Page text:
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      Resolving the complexity of the human genome using single-molecule sequencing

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          Abstract

          The human genome is arguably the most complete mammalian reference assembly, yet more than 160 euchromatic gaps remain and aspects of its structural variation remain poorly understood ten years after its completion. To identify missing sequence and genetic variation, here we sequence and analyse a haploid human genome (CHM1) using single-molecule, real-time DNA sequencing. We close or extend 55% of the remaining interstitial gaps in the human GRCh37 reference genome--78% of which carried long runs of degenerate short tandem repeats, often several kilobases in length, embedded within (G+C)-rich genomic regions. We resolve the complete sequence of 26,079 euchromatic structural variants at the base-pair level, including inversions, complex insertions and long tracts of tandem repeats. Most have not been previously reported, with the greatest increases in sensitivity occurring for events less than 5 kilobases in size. Compared to the human reference, we find a significant insertional bias (3:1) in regions corresponding to complex insertions and long short tandem repeats. Our results suggest a greater complexity of the human genome in the form of variation of longer and more complex repetitive DNA that can now be largely resolved with the application of this longer-read sequencing technology.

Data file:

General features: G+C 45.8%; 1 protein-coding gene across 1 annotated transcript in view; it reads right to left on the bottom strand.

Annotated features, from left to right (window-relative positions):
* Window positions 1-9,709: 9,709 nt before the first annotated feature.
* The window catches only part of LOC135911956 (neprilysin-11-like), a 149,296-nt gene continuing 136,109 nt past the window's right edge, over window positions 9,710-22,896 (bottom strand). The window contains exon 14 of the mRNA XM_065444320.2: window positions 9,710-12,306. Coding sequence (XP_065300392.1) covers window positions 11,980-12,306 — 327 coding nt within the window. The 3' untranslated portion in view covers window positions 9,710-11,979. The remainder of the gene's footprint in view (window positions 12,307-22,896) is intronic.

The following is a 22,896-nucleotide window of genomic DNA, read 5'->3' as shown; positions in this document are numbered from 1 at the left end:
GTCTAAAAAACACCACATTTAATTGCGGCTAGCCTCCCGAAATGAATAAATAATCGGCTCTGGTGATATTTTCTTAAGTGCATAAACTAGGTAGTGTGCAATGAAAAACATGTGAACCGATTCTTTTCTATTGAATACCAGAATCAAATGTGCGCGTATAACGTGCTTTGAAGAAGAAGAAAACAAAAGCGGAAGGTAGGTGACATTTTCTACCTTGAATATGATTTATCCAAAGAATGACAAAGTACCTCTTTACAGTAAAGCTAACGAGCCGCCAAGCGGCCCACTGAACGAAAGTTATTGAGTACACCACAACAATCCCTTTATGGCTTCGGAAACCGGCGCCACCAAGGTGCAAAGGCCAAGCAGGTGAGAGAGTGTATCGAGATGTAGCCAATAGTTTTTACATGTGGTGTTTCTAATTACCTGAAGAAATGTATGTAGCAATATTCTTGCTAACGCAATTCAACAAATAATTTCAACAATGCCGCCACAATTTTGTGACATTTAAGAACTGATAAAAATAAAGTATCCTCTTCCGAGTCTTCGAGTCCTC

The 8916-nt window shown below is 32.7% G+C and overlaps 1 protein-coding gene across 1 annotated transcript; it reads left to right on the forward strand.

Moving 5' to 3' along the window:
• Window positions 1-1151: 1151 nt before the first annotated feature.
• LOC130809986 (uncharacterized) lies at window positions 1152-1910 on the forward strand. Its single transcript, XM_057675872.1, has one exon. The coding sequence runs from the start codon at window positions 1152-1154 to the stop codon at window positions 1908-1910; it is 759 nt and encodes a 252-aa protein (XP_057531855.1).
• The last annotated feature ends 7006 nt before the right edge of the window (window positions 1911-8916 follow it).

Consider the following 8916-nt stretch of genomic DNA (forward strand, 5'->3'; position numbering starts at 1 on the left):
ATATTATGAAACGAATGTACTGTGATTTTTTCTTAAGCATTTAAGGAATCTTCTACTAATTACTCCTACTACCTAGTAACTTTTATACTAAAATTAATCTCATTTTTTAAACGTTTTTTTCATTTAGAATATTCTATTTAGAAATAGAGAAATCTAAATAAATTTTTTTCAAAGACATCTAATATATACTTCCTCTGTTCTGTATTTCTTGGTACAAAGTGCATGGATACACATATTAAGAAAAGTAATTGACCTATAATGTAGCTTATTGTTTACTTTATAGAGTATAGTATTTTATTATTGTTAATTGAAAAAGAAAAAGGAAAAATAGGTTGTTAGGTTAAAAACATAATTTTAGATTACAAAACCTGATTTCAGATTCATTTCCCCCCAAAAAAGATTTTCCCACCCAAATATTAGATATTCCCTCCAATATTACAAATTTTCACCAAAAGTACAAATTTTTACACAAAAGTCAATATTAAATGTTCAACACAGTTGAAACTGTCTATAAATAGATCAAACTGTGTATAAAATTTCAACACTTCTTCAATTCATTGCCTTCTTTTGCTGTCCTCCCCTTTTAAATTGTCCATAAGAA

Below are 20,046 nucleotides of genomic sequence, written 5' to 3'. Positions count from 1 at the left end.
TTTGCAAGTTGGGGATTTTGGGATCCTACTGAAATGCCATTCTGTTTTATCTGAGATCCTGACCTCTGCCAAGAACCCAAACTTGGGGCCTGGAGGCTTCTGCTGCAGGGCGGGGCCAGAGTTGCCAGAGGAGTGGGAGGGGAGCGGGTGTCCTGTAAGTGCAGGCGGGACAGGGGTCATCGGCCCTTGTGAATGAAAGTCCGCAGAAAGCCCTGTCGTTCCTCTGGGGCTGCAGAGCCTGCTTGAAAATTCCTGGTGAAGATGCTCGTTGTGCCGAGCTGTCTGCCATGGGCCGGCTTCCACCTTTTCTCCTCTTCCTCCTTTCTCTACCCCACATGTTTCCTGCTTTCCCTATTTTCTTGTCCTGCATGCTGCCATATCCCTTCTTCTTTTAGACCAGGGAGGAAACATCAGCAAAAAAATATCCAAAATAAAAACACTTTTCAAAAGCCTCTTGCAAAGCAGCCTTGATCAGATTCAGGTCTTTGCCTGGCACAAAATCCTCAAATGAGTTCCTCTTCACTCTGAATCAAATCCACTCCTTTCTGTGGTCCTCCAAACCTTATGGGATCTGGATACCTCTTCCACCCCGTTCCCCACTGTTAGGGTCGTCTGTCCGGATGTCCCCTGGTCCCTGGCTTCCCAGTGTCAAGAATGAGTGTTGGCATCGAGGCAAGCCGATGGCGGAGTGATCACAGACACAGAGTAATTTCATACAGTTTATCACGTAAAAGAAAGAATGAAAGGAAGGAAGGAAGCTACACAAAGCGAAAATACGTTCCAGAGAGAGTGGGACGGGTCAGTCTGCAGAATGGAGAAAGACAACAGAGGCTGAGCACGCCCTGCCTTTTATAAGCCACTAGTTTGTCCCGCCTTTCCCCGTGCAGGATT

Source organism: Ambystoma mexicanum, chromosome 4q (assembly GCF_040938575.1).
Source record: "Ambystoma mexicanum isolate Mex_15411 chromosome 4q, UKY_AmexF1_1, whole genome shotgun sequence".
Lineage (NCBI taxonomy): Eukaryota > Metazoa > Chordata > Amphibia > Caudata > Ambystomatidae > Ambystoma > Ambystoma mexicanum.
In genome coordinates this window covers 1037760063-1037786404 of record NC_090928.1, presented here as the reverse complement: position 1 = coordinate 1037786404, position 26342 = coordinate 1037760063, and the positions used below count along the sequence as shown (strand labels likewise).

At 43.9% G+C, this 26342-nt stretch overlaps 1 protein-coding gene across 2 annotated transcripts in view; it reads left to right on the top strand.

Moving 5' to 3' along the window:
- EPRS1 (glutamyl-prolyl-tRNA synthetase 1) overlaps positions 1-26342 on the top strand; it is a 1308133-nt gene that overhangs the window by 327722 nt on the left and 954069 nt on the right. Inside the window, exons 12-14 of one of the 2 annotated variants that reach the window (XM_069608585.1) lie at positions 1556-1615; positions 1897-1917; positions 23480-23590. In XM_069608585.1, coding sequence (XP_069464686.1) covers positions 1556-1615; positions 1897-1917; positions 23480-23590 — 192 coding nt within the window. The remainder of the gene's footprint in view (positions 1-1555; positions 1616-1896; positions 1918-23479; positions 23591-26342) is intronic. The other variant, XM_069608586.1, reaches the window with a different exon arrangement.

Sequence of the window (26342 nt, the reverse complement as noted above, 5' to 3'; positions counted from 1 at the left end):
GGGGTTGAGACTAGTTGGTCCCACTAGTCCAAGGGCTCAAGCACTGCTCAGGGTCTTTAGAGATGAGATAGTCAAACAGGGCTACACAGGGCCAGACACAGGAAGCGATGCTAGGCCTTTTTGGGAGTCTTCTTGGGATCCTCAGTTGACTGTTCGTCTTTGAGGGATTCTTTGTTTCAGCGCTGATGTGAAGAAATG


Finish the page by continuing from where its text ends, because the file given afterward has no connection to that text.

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          A high-resolution recombination map of the human genome.

          Determination of recombination rates across the human genome has been constrained by the limited resolution and accuracy of existing genetic maps and the draft genome sequence. We have genotyped 5,136 microsatellite markers for 146 families, with a total of 1,257 meiotic events, to build a high-resolution genetic map meant to: (i) improve the genetic order of polymorphic markers; (ii) improve the precision of estimates of genetic distances; (iii) correct portions of the sequence assembly and SNP map of the human genome; and (iv) build a map of recombination rates. Recombination rates are significantly correlated with both cytogenetic structures (staining intensity of G bands) and sequence (GC content, CpG motifs and poly(A)/poly(T) stretches). Maternal and paternal chromosomes show many differences in locations of recombination maxima. We detected systematic differences in recombination rates between mothers and between gametes from the same mother, suggesting that there is some underlying component determined by both genetic and environmental factors that affects maternal recombination rates.
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            Rapid, low-input, low-bias construction of shotgun fragment libraries by high-density in vitro transposition

            We characterize and extend a highly efficient method for constructing shotgun fragment libraries in which transposase catalyzes in vitro DNA fragmentation and adaptor incorporation simultaneously. We apply this method to sequencing a human genome and find that coverage biases are comparable to those of conventional protocols. We also extend its capabilities by developing protocols for sub-nanogram library construction, exome capture from 50 ng of input DNA, PCR-free and colony PCR library construction, and 96-plex sample indexing.
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              A Comprehensive Map of Mobile Element Insertion Polymorphisms in Humans